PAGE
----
• Airside retail, food, and beverage workers
    • Airside workers handling baggage trolleys used by international arriving or international transiting passengers
    • Airside airline workers who interact with passengers
    • Airside airport workers who interact with passengers
    • Airside cleaning workers
    • All landside workers who interact with international arriving or international transiting passengers

Workers can be exempt if an aircraft has not arrived at the affected airport from a location outside New Zealand for a period of at least 14 consecutive days. 

[…]

Because of the importance of maintaining international air routes, New Zealand-based international air crew are mostly exempt from a 14 day isolation or quarantine period as long as they meet certain conditions – both in flight and during layovers.

The Minister of Health has agreed that this exemption to the Air Border Order now includes non-operating air crew returning to New Zealand on a flight after performing in-flight duties (repositioning crew).

[…]

The Director-General has now designated Los Angeles and San Francisco as higher risk routes.  This designation is available on the New Zealand Gazette website

[…]

Because of the importance of maintaining international air routes, New Zealand-based international air crew are mostly exempt from a 14 day isolation or quarantine period as long as they meet certain conditions – both in flight and during layovers.

.

.

.

References

Newshub:  Coronavirus – Air NZ crews allowed to leave quarantine for exercise in Auckland CBD

Newshub: Ministry of Health had no idea Air NZ’s highest-risk crew were staying in Auckland CBD hotel

Air New Zealand: Air New Zealand provides clarity on safety precautions for staff

MoH: Requirements for aircrew ordinarily resident in New Zealand to reduce the risk of COVID-19 infection and transmission

NZ Herald: Covid 19 coronavirus – International Air New Zealand aircrew must now isolate in hotels

Stuff media: Coronavirus – Air NZ steward linked to Bluff wedding cluster ‘deeply upset’

Scoop media: Nation Steps Up To COVID-19 Alert Level 2

RNZ: Coronavirus – Covid-19 updates in NZ and around the world on 25 March

NZ Herald: Covid 19 coronavirus: -Air NZ steward ‘deeply upset’ by Bluff coronavirus outbreak

Ministry of Health: COVID-19 – Source of cases – Cluster Details

Stuff media: Covid-19 – Air New Zealand crew isolating after testing positive in China

Newshub:  COVID-19 – Air New Zealand crew member who tested positive visited six Auckland shops

NZ Herald: Covid 19 coronavirus – Eight Air New Zealand staff test positive for the virus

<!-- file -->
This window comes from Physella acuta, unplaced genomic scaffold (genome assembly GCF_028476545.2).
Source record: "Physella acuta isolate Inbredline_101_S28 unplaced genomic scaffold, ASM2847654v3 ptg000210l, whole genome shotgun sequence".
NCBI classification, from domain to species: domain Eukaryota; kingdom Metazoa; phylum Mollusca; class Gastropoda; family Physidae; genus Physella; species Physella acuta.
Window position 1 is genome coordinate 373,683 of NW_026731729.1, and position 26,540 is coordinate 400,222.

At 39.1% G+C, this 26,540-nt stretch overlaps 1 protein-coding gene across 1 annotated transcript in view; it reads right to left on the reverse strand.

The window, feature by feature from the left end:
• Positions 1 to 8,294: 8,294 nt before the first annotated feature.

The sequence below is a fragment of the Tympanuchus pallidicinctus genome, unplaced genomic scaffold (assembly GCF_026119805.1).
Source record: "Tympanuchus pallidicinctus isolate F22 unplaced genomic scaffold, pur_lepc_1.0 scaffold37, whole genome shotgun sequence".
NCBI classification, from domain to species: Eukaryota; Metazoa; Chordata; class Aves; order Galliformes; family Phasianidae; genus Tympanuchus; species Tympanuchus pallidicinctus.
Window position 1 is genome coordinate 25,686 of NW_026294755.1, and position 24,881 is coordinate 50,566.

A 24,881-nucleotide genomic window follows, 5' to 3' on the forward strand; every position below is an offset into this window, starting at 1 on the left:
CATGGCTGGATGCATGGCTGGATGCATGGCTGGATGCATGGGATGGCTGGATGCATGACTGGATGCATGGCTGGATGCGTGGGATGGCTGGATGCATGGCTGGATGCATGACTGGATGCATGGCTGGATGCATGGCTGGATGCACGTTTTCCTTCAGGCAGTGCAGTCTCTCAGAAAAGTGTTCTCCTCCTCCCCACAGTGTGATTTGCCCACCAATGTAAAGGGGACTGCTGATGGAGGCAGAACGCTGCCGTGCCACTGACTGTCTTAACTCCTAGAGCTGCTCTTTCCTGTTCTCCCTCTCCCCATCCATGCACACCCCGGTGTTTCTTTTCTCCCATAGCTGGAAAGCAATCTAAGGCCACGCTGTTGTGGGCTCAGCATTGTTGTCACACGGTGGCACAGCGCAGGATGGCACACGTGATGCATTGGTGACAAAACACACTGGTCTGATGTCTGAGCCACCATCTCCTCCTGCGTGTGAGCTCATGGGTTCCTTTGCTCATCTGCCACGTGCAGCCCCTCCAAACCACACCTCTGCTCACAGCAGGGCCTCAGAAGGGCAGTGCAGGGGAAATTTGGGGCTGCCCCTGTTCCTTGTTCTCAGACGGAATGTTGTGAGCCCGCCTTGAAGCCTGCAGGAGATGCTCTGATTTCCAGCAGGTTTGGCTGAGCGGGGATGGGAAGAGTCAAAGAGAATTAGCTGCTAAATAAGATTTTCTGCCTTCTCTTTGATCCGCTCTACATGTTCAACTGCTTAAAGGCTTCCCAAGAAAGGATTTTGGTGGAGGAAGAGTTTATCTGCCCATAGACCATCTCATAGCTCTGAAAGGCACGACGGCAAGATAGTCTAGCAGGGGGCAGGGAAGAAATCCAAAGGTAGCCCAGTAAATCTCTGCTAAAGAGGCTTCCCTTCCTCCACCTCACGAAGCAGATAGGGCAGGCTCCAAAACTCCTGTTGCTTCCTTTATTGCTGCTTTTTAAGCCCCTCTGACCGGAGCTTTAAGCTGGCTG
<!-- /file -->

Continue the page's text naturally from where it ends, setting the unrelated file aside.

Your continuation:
NZ Herald: Air New Zealand air crew member tests positive for Covid-19

ODT: Air NZ crews hoping to stall redundancies

RNZ:  Covid-19 testing, isolation needs urgent attention – Air NZ staff

Stuff media: Transit passengers and air crew are considered possible Covid-19 sources. How are they kept safe?

Newshub: Air New Zealand crew claim they’re being ‘forced’ to work on COVID-19 quarantine flights

RNZ: Covid-19 – Anxious wait for Air NZ staff in isolation

TVNZ: Air NZ investigating allegations of lockdown breach by flight attendant

NZ  Herald: Covid 19 coronavirus – Air NZ crew isolation arrangement ‘under review’

Newshub: Ministry of Health had no idea Air NZ’s highest-risk crew were staying in Auckland CBD hotel

ODT: Covid 19 – Money company, cool store at centre of outbreak

Stuff media: Covid-19 – Kiwis face months-long wait to come home as border controls are tightened

RNZ: Checkpoint – Potential Covid-19 link to MIQ weeks ago highly unlikely – officials (audio link)

RNZ: Covid-19 – LSG Sky Chefs employees ‘following all the rules’ – union

MoH: COVID-19 – Aviation sector

Wikipedia: Index Case

MoH: 4 cases of COVID-19 with unknown source

Newsroom: Questions raised over international aircrew rules

MoH: 4 new cases of COVID-19

ODT: ‘There will be more lockdowns’: Otago expert unsurprised by outbreak

MoH: COVID-19 media update, 1 July (transcript)

Air New Zealand: Frequently Asked Questions – Who owns Air New Zealand?

TVNZ: Air NZ investigating allegations of lockdown breach by flight attendant

NZ Herald: Covid 19 coronavirus – Health Minister Chris Hipkins’ concerns over airline crew coming through the border; new details of Rydges hotel case

MoH: COVID-19 – Aviation sector

Additional

The Spinoff: The ultimate guide to New Zealand quarantine and managed isolation hotels

Stuff media: Covid-19 – A guide to managed isolation hotels, and what to do if things go wrong

MIQ:  Facility locations

NZ Herald:  Auckland students fly out to Otago despite lockdown

Previous related blogposts

Life in Level 1: Reinfection – Labour’s kryptonite

Life in Level 2: The Curious Case of the Very Invisible Virus

.

.

. air nz covid Acknowledgement: Guy Body

This blogpost was first published on The Daily Blog on 24 February 2021.

.

.

= fs =

Leave a Reply

Fill in your details below or click an icon to log in:

WordPress.com Logo

You are commenting using your WordPress.com account. Log Out /  Change )

Google photo

You are commenting using your Google account. Log Out /  Change )

Twitter picture

You are commenting using your Twitter account. Log Out /  Change )

Facebook photo

You are commenting using your Facebook account. Log Out /  Change )

Connecting to %s

%d bloggers like this: